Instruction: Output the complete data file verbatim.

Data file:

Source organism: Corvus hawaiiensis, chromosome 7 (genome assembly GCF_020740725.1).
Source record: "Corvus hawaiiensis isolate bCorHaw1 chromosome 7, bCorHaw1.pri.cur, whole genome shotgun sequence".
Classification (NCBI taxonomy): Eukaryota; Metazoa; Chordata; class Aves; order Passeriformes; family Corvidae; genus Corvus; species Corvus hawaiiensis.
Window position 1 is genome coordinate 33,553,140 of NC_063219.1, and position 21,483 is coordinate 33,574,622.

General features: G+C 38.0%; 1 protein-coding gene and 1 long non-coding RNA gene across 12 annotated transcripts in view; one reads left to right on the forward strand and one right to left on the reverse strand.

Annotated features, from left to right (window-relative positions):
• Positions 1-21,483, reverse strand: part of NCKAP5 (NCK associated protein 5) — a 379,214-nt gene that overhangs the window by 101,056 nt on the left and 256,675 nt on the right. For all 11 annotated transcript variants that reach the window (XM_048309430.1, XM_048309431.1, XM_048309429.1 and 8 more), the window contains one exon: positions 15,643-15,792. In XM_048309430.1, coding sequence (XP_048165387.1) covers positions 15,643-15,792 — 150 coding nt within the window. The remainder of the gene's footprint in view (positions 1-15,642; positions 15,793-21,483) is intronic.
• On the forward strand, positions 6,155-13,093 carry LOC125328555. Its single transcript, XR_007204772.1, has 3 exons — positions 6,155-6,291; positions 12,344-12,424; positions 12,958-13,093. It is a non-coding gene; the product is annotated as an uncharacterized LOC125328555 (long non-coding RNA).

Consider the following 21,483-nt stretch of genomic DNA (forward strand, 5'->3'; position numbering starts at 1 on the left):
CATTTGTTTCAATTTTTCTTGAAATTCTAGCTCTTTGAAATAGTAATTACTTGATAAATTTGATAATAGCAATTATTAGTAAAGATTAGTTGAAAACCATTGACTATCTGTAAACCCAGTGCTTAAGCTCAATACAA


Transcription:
Source organism: Corvus hawaiiensis, chromosome 7 (genome assembly GCF_020740725.1).
Source record: "Corvus hawaiiensis isolate bCorHaw1 chromosome 7, bCorHaw1.pri.cur, whole genome shotgun sequence".
Classification (NCBI taxonomy): Eukaryota; Metazoa; Chordata; class Aves; order Passeriformes; family Corvidae; genus Corvus; species Corvus hawaiiensis.
Window position 1 is genome coordinate 33,553,140 of NC_063219.1, and position 21,483 is coordinate 33,574,622.

General features: G+C 38.0%; 1 protein-coding gene and 1 long non-coding RNA gene across 12 annotated transcripts in view; one reads left to right on the forward strand and one right to left on the reverse strand.

Annotated features, from left to right (window-relative positions):
• Positions 1-21,483, reverse strand: part of NCKAP5 (NCK associated protein 5) — a 379,214-nt gene that overhangs the window by 101,056 nt on the left and 256,675 nt on the right. For all 11 annotated transcript variants that reach the window (XM_048309430.1, XM_048309431.1, XM_048309429.1 and 8 more), the window contains one exon: positions 15,643-15,792. In XM_048309430.1, coding sequence (XP_048165387.1) covers positions 15,643-15,792 — 150 coding nt within the window. The remainder of the gene's footprint in view (positions 1-15,642; positions 15,793-21,483) is intronic.
• On the forward strand, positions 6,155-13,093 carry LOC125328555. Its single transcript, XR_007204772.1, has 3 exons — positions 6,155-6,291; positions 12,344-12,424; positions 12,958-13,093. It is a non-coding gene; the product is annotated as an uncharacterized LOC125328555 (long non-coding RNA).

Consider the following 21,483-nt stretch of genomic DNA (forward strand, 5'->3'; position numbering starts at 1 on the left):
CATTTGTTTCAATTTTTCTTGAAATTCTAGCTCTTTGAAATAGTAATTACTTGATAAATTTGATAATAGCAATTATTAGTAAAGATTAGTTGAAAACCATTGACTATCTGTAAACCCAGTGCTTAAGCTCAATACAA